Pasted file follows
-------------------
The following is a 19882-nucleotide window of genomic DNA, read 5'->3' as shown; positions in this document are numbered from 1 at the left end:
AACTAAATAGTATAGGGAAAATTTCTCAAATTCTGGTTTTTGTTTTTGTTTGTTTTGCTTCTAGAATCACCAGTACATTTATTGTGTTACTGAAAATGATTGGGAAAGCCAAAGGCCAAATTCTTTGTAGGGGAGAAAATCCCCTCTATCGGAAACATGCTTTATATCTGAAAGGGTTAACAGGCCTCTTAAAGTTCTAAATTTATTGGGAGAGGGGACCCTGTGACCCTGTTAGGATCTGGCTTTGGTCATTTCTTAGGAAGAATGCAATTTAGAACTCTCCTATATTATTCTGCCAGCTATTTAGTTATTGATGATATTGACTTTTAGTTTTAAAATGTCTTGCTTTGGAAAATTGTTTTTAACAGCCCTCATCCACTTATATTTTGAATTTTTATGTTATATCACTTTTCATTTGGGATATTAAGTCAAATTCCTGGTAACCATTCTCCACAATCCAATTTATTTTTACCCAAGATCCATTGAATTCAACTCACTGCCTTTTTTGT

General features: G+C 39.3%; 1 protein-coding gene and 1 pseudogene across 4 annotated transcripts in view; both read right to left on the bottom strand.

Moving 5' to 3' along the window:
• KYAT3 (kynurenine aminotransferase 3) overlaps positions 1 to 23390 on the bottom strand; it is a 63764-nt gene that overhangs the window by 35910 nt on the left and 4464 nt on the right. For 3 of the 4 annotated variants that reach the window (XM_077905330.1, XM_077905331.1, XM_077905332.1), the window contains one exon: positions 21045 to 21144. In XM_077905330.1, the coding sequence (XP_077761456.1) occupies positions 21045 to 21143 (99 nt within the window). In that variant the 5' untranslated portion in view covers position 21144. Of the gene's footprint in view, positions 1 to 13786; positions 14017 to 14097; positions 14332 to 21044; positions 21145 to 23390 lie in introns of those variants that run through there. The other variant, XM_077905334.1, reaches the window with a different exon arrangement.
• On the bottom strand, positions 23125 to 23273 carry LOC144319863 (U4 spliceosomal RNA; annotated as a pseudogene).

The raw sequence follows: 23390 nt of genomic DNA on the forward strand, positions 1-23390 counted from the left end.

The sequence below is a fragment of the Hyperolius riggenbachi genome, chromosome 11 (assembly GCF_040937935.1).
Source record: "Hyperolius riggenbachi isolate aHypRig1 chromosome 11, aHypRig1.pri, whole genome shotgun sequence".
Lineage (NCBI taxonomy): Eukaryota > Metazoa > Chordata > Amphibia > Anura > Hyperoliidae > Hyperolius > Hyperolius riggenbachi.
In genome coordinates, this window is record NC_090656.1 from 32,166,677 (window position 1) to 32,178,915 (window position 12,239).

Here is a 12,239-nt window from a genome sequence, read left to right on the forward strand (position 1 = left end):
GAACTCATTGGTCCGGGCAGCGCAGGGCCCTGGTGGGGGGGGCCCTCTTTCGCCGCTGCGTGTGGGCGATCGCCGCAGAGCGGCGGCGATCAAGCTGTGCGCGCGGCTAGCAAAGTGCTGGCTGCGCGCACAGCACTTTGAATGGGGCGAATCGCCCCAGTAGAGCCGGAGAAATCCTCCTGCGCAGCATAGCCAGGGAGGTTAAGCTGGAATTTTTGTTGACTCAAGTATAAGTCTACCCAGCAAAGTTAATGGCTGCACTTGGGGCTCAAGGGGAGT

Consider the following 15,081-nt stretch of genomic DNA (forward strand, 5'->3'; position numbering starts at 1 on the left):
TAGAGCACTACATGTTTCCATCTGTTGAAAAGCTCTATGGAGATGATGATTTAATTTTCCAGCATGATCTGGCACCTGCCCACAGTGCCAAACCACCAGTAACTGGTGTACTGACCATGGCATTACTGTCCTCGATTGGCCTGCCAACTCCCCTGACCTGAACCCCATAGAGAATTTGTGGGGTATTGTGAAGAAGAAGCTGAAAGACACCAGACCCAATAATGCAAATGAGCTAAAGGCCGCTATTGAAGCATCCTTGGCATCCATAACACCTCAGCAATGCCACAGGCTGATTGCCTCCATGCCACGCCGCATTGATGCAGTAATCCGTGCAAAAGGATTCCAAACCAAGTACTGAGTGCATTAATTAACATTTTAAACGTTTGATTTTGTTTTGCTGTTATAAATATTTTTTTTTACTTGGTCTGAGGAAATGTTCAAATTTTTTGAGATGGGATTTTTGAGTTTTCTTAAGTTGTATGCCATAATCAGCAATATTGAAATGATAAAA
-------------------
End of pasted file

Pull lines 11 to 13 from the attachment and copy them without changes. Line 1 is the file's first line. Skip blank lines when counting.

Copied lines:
In genome coordinates, this window is record NC_090656.1 from 32,166,677 (window position 1) to 32,178,915 (window position 12,239).

Here is a 12,239-nt window from a genome sequence, read left to right on the forward strand (position 1 = left end):
GAACTCATTGGTCCGGGCAGCGCAGGGCCCTGGTGGGGGGGGCCCTCTTTCGCCGCTGCGTGTGGGCGATCGCCGCAGAGCGGCGGCGATCAAGCTGTGCGCGCGGCTAGCAAAGTGCTGGCTGCGCGCACAGCACTTTGAATGGGGCGAATCGCCCCAGTAGAGCCGGAGAAATCCTCCTGCGCAGCATAGCCAGGGAGGTTAAGCTGGAATTTTTGTTGACTCAAGTATAAGTCTACCCAGCAAAGTTAATGGCTGCACTTGGGGCTCAAGGGGAGT